Long ago I became aware that there were two related sermons in the Patrologia Graeca. The first was given by John Chrysostom, after the empress had interceded to patch up a dispute between him and another bishop, and entitled De Severiano Recipiendo – That Severian must be received. The other was delivered the next day, by his enemy, Severian of Gabala, and entitled De pace – On peace.
The peace did not last, and Chrysostom was driven into an exile from which he did not return.
The two sermons are very short, in the PG, and in Latin. They reach us as part of a collection of sermons, made in antiquity, perhaps by Ananias of Celeda. They take Greek sermons, and produce abbreviated Latin versions of them.
The original text of Chrysostom’s sermon has not reached us; but Severian’s Greek was discovered in the monastery of Mar Saba, and published in 1891.
I first tried to get these translated longer ago than I can remember. This failed. I then had another go in 2010, which also failed after a short sample – 3 sentences – was produced.
After his work on the 3 sermons of Chrysostom on the Devil, Bryson Sewell has kindly rattled off a translation of both of these. It is great to have them; and even better to have them so quickly.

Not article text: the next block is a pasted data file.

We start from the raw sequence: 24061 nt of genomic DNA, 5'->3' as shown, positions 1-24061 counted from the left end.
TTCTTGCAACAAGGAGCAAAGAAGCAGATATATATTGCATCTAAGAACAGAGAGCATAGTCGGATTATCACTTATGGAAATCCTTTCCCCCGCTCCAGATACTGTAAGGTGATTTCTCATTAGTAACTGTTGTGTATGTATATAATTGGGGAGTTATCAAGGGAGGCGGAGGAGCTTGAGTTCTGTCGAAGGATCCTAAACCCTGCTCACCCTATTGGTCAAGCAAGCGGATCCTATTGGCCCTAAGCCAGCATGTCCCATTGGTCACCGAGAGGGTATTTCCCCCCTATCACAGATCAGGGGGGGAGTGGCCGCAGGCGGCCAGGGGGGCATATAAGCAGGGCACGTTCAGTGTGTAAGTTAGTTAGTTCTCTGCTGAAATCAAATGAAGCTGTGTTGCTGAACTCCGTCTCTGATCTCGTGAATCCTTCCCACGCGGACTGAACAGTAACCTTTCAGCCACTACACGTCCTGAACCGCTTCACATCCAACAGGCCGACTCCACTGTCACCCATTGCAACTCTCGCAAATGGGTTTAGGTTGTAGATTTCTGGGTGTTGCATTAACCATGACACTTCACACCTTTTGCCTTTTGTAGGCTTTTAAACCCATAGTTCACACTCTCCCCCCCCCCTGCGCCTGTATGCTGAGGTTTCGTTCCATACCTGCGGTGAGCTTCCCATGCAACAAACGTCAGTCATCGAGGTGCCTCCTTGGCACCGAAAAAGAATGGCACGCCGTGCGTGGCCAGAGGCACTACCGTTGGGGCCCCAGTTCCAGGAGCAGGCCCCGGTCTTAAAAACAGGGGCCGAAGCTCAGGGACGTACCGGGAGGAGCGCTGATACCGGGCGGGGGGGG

Both are of the highest interest. Chrysostom’s sermon is interrupted by the cheers of his supporters, even in the abbreviated version; while Severian, clearly preaching to a not-very-friendly crowd, strains every nerve and produces a marvellous display of rhetoric.
As ever, the results are now online, and in the public domain. Copy freely and use as you will.
- Chrysostom_Severian_De_Severiano_Recipiendo_and_De_Pace_Sewell (PDF)
- Chrysostom_Severian_De_Severiano_Recipiendo_and_De_Pace_Sewell (Word .docx)
These files will also appear on Archive.org once its new and wonky uploader allows it!
UPDATE: Now at Archive.org here.
UPDATE: Files updated to correct an error in the introduction – the speeches were delivered before John’s first exile, not after it.
UPDATE (24/03/2022): A correspondent has asked me where he can find the Greek text of De Pace. It is hard to find. Here are the files from which both were translated: